Sunday, December 31, 2006

Happy New Year!

As our joint resolution we've decided to go on a Green Diet, beginning with ten days of cleansing. The idea is that by eating foods that are alkaline (instead of acidic) you lower your bodies ph, which should be around 7.3. The problem is that most western food is very acidic and your body has to struggle to keep your internal ph down, but by eating these alki foods your body gets more energy, less sleep, less sickness, and overall goodness. Here's a ph food chart if you're interested. An excess of acid can lead to all range of problems like fatigue, cancer, osteoporosis, cancer, obesity, and possibly viruses. Worth checking out.

Here's a shot from Amerika-mura (America Town) in Osaka. We were surprised by the relative lack of English writing and American people.

Saturday, December 30, 2006


We Made it, and thank god for apple stores! Its, umm, well, overwhelming. Extremely overwhelming. Busy. Minimal English, very minimal. And we only have minimal Japanses.

エゴが わかてますか

Tuesday, December 26, 2006

Christmas Time

This is an Update of our holidays. In Brisdane there are a lot of free museums and gallerys which is great!. Christmas eve was spent wondering around southbank and venturing into the GOMA. This first picture is taken from there. I is an installation in a small room. All the walls and ceiling is reflective. The floor is a walk was that you stand on that is surrounded by water. Suspended in the air are different colored neon lit balls. I felt lost in a neon ball universe.

The next image is of the walkway through South bank- very beautiful. When that evening we walked "Elf" out side by the water. They played the movie on a big screen for the Christmas festival. Afterwards Fireworks went off!!!!!!

Thats a picture of our 60mm gold tensil christmas tree. I decorated it myself!!!!!

Christmas day was walked back to South Bank. Matthew swam in the man made beach while I read a book. Then we ate a Chinese Restaurant in the Village. How exciting.

I think the weather sucks out the Christmas spirit here. Is around 80-85 degrees here. No one dresses in christmas colors and the city wasn't really decorated. You occasionally see a tree or some light, but nothing like I am used to.

Oh well - - Japan here we come!!!!

Friday, December 22, 2006


Well we made it to the big city, and it is sure great to be around people again. We just went to the Queensland Museum, Art Gallery, and GoMA today. Great stuff, they're doing a 5th annual Contemporary Pacific Show. My favorite was Ai Weiwei dropping a hung dynasty urn. Good stuff.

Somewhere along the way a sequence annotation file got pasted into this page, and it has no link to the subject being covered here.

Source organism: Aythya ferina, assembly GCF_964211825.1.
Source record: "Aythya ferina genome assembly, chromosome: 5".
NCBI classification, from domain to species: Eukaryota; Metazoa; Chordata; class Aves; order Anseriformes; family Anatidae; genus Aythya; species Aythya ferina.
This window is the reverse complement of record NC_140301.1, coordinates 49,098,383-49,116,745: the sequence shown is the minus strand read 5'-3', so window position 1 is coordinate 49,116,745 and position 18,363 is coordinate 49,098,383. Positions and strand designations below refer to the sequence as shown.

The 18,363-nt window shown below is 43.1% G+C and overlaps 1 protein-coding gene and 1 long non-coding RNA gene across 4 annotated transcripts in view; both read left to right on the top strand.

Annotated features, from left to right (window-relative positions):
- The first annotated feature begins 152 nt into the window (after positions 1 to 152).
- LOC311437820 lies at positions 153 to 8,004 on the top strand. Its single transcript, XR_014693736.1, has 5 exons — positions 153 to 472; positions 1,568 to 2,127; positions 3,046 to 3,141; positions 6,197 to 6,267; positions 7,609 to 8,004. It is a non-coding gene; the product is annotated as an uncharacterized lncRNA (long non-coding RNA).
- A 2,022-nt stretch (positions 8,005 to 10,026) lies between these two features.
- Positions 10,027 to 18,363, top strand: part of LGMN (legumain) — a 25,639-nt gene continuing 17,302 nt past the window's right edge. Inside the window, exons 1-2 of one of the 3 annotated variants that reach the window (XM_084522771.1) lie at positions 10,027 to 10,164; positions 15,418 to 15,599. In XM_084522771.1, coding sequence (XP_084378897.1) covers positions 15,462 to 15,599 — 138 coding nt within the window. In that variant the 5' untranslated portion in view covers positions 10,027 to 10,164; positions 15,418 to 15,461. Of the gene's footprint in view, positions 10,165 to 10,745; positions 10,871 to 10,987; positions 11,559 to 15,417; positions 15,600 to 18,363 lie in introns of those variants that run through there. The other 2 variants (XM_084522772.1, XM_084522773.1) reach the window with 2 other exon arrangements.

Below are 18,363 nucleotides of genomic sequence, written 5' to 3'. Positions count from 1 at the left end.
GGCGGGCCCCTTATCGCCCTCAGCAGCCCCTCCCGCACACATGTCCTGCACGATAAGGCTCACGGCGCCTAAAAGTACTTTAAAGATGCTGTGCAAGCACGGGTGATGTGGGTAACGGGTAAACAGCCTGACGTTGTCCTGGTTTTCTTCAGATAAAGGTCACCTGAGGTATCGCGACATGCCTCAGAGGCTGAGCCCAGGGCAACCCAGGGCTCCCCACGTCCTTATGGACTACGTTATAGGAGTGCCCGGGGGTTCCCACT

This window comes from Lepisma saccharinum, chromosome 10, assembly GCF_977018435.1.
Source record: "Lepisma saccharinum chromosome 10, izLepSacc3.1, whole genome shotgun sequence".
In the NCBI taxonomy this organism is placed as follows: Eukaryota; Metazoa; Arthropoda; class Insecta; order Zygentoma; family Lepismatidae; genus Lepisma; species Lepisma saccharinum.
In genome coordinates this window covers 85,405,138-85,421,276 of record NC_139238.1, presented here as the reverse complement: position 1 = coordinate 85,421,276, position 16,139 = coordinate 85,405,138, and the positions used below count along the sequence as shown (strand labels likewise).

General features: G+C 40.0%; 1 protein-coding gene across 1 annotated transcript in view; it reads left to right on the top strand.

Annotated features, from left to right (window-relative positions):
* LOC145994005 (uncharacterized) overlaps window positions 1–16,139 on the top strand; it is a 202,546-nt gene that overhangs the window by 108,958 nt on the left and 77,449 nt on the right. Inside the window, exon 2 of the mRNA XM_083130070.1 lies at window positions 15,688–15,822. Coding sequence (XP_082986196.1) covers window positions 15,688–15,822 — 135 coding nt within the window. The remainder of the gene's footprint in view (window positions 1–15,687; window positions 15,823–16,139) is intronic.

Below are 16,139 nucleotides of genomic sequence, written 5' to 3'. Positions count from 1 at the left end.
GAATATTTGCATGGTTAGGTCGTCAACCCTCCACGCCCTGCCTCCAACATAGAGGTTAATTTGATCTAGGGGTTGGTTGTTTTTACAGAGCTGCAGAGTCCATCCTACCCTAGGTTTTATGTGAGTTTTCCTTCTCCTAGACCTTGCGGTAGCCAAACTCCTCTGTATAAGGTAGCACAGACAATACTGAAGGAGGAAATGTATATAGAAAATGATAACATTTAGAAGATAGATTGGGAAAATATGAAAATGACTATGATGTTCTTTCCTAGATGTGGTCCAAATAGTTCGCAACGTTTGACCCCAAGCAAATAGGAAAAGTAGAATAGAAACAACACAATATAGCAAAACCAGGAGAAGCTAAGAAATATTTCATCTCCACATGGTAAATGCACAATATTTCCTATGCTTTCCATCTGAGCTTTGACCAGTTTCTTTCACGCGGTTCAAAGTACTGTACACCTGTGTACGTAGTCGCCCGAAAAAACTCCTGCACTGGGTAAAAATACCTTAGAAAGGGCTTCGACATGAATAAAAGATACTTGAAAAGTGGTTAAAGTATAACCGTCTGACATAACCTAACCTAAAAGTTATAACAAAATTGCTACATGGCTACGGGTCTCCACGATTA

Wednesday, December 20, 2006

We're Chippers, not Sparkies

Ask and you shall recieve:

Monday, December 18, 2006


Lots of sanding today. The Ausi hardwords are a real pain to work with, nice colors though. It's getting down to the wire and it feels a bit like finals at RISD trying to get this desk to a state where they can use it without damaging the surface. We're pushing through and ready to party in Brisi come Friday.

Tuesday, December 12, 2006

Life at the Zoo

Okay. So. Here are some photos of the friends we live with. Bushy the bushrat in a have-a-heart trap (Bushy was transported to Beaudesert), Lizzy the lizard (there's actually three Lizzys, they're nice and eat flies that try to get out the window), and Hunter the huntsman spider (as big as my palm, for reference). The dead bird is three of four we've found so far that fly into the windows of the main hall where we work, causing us to jump and them to snap their necks. And lastly, Speckles, the carpet python whom I almost stepped on while out for a bush walk (He was sleeping). Not poisonous, but still a biter, think infections, bad bad infections. I tossed a couple sticks at Speckles to see if he was dead, when I finally hit him, he opened his eyes, looked around, and slithered back into the bush. Interesting. When do we go to Japan?

Tuesday, December 05, 2006

Bush Rat

The French family left this morning. It will be more quiet but we will miss their company over the next weeks. When we were with Peter Adams he told us about a time in Korea when he took their pet cat and put it up in the attick to clear out all the rats. The next day when he went to get it out the cat was wide eyed, twitching, and was never quite the same since. We started hearing bush rats in the dish rack at night, and about three days ago I had a mental break. All I could say was "bush rat" and "leeches" over and over. Then I just started laughing, for an hour or more. We've only been off the mountain once. Hopefully we'll get hte desk supports up tonight.